3 p.m.

Push through the lavender doors of L’Apothiquaire Artisan Beauté (61-63 Le Thanh Ton Street; 84-8-3822-1218; www.lapothiquaire.com) and be greeted by the soothing sound of flute music and a cup of anti-stress herbal tea. This tiny day spa feels straight out of Provence, though the motorbikes buzzing by the front doors are a distinct reminder that you’re still in Saigon. The spa offers a range of body treatments, including mud wraps ($30) and 75-minute Swedish-style relaxation massages ($37). There are also house-brand aromatherapy beauty products for sale, along with the anti-stress tea, in case the soothing effects of the massage wear off.

5:30 p.m.

During the “American War,” as it is called here, the Rex Hotel (141 Nguyen Hue Boulevard; 84-8-3829-2185; www.rexhotelvietnam.com) was the home of the “Five O’Clock Follies,” the daily briefings the United States military gave the press corps. Today, the palm-lined rooftop bar provides a kitschy setting — complete with giant ceramic elephants — for a sunset pastis (65,000 dong) or fresh pineapple juice (48,000 dong).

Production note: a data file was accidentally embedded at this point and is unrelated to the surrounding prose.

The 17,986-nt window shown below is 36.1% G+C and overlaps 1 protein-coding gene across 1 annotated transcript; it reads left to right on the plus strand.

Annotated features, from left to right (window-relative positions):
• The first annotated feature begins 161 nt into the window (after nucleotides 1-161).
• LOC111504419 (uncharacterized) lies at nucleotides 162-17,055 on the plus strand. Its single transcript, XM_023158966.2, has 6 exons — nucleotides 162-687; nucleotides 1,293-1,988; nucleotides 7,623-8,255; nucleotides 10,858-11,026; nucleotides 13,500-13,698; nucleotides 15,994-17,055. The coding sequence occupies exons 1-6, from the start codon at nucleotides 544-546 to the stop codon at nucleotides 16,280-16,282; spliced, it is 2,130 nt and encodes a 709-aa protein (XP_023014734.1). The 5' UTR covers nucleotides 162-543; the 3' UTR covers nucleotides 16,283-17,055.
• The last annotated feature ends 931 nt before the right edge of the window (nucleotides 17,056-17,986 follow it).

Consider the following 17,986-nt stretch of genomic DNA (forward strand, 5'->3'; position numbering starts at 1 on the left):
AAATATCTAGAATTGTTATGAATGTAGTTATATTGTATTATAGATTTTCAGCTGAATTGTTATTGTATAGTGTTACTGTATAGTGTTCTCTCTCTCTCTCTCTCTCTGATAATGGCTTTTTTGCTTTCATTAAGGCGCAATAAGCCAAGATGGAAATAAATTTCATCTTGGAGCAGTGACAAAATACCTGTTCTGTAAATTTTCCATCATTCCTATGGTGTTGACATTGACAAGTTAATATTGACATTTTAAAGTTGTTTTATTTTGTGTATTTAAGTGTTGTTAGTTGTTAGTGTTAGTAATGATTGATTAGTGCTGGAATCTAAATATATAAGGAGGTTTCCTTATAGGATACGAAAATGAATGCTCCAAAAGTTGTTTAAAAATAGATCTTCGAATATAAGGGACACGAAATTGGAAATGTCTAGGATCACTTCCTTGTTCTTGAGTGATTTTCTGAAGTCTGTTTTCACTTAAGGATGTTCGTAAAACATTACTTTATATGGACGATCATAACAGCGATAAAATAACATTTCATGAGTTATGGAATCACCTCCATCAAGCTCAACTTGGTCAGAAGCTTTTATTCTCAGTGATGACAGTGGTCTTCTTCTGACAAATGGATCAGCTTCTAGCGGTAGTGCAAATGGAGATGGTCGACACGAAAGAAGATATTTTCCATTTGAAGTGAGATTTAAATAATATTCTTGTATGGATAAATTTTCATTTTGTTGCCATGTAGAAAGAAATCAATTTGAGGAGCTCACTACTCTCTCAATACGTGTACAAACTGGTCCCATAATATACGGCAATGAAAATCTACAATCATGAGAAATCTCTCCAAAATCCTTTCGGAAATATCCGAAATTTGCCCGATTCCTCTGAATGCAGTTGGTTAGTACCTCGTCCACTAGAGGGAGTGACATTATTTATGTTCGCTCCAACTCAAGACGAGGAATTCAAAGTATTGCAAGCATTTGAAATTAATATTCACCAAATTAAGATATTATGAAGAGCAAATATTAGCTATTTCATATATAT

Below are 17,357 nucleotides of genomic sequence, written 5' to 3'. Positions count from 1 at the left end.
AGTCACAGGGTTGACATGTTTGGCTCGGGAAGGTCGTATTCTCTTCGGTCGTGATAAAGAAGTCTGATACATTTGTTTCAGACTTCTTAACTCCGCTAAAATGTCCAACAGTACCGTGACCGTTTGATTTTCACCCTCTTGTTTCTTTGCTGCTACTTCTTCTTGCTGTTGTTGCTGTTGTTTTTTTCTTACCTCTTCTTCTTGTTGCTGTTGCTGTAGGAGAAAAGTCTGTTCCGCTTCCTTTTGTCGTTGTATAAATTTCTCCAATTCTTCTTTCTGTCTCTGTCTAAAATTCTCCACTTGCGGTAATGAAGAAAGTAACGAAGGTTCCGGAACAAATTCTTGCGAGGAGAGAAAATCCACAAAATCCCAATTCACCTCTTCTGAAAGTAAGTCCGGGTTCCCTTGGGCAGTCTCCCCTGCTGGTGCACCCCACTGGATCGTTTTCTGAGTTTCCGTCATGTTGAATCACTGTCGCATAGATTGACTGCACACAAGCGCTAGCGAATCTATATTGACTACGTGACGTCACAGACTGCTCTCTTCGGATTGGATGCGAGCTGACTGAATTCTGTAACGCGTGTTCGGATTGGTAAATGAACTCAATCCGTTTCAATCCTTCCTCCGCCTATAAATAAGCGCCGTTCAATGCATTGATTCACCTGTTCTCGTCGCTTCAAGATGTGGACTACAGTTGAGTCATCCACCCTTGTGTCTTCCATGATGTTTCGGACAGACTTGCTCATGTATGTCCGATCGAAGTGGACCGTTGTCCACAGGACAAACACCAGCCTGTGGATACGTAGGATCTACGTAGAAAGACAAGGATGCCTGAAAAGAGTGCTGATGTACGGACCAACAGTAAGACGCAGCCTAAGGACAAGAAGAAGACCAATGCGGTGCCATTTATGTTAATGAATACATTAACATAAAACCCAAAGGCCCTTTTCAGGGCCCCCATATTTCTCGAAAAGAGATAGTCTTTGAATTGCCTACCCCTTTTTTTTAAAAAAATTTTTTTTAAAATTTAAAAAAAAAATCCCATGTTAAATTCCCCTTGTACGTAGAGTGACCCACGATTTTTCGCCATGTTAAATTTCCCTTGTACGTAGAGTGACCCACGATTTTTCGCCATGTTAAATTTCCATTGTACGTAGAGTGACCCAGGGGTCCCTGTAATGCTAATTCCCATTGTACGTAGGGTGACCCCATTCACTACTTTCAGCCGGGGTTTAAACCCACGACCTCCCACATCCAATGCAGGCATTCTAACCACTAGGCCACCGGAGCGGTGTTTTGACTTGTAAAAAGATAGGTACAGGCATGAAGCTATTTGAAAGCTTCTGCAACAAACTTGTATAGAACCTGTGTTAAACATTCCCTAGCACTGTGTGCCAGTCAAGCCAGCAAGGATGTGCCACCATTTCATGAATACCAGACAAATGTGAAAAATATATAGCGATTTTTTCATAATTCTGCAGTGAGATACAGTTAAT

8:30 p.m.

Follow the trail of lanterns up the dimly lit stairs to Temple Club (29-31 Ton That Thiep Street; 84-8-3829-9244), an elegant restaurant. The place has a colonial feel, with white tablecloths, whirling fans and antique silverware to accompany the chopsticks, but most of its menu is distinctly Vietnamese. Favorites include grilled beef on lemongrass skewers and fish wrapped in banana leaf (120,000 dong).

10 p.m.

At Cage (3A Ton Duc Thang Street; 84-8-3910-7053), a chic new club that opened last June, the namesake birdcages are suspended around crystal chandeliers and filled with votive candles as table decorations. Live music is offered five nights a week. On a recent visit, a Vietnamese singer belted out Joni Mitchell’s “Big Yellow Taxi.” A few hours later, a D.J. got the expats and Vietnamese on their feet with salsa music. For those craving privacy, there are little nooks off to the side, filled with plush purple couches and veiled by long lavender tassels.


11 p.m.